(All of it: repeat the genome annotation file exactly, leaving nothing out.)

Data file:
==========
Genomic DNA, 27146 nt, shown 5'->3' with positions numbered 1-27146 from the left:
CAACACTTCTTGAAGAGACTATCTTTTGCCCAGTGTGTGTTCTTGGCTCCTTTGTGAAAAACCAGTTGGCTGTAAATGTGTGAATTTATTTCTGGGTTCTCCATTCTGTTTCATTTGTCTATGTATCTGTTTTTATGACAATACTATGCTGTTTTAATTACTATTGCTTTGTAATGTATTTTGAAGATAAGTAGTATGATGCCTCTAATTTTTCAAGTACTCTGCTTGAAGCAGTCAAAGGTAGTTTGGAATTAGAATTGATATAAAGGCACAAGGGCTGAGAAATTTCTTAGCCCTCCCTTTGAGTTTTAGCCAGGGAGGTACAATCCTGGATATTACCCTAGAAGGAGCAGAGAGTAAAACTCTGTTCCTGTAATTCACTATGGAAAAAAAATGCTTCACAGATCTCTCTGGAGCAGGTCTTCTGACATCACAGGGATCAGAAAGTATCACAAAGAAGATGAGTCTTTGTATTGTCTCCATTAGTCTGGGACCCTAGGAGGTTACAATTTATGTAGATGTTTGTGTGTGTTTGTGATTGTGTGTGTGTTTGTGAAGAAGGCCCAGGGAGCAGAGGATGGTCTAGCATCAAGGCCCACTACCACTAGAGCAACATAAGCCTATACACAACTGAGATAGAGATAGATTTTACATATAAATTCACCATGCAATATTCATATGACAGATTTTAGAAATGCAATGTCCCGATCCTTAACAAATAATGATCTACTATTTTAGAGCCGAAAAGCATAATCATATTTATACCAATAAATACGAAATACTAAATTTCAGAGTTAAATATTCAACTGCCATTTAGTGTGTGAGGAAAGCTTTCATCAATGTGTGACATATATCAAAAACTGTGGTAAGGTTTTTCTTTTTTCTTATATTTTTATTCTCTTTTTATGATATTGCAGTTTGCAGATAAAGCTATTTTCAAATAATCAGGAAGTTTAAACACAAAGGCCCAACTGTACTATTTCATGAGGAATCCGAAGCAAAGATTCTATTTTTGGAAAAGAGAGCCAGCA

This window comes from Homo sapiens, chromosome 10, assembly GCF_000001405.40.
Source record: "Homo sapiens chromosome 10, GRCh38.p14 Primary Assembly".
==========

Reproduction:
Genomic DNA, 27146 nt, shown 5'->3' with positions numbered 1-27146 from the left:
CAACACTTCTTGAAGAGACTATCTTTTGCCCAGTGTGTGTTCTTGGCTCCTTTGTGAAAAACCAGTTGGCTGTAAATGTGTGAATTTATTTCTGGGTTCTCCATTCTGTTTCATTTGTCTATGTATCTGTTTTTATGACAATACTATGCTGTTTTAATTACTATTGCTTTGTAATGTATTTTGAAGATAAGTAGTATGATGCCTCTAATTTTTCAAGTACTCTGCTTGAAGCAGTCAAAGGTAGTTTGGAATTAGAATTGATATAAAGGCACAAGGGCTGAGAAATTTCTTAGCCCTCCCTTTGAGTTTTAGCCAGGGAGGTACAATCCTGGATATTACCCTAGAAGGAGCAGAGAGTAAAACTCTGTTCCTGTAATTCACTATGGAAAAAAAATGCTTCACAGATCTCTCTGGAGCAGGTCTTCTGACATCACAGGGATCAGAAAGTATCACAAAGAAGATGAGTCTTTGTATTGTCTCCATTAGTCTGGGACCCTAGGAGGTTACAATTTATGTAGATGTTTGTGTGTGTTTGTGATTGTGTGTGTGTTTGTGAAGAAGGCCCAGGGAGCAGAGGATGGTCTAGCATCAAGGCCCACTACCACTAGAGCAACATAAGCCTATACACAACTGAGATAGAGATAGATTTTACATATAAATTCACCATGCAATATTCATATGACAGATTTTAGAAATGCAATGTCCCGATCCTTAACAAATAATGATCTACTATTTTAGAGCCGAAAAGCATAATCATATTTATACCAATAAATACGAAATACTAAATTTCAGAGTTAAATATTCAACTGCCATTTAGTGTGTGAGGAAAGCTTTCATCAATGTGTGACATATATCAAAAACTGTGGTAAGGTTTTTCTTTTTTCTTATATTTTTATTCTCTTTTTATGATATTGCAGTTTGCAGATAAAGCTATTTTCAAATAATCAGGAAGTTTAAACACAAAGGCCCAACTGTACTATTTCATGAGGAATCCGAAGCAAAGATTCTATTTTTGGAAAAGAGAGCCAGCA

This window comes from Homo sapiens, chromosome 10, assembly GCF_000001405.40.
Source record: "Homo sapiens chromosome 10, GRCh38.p14 Primary Assembly".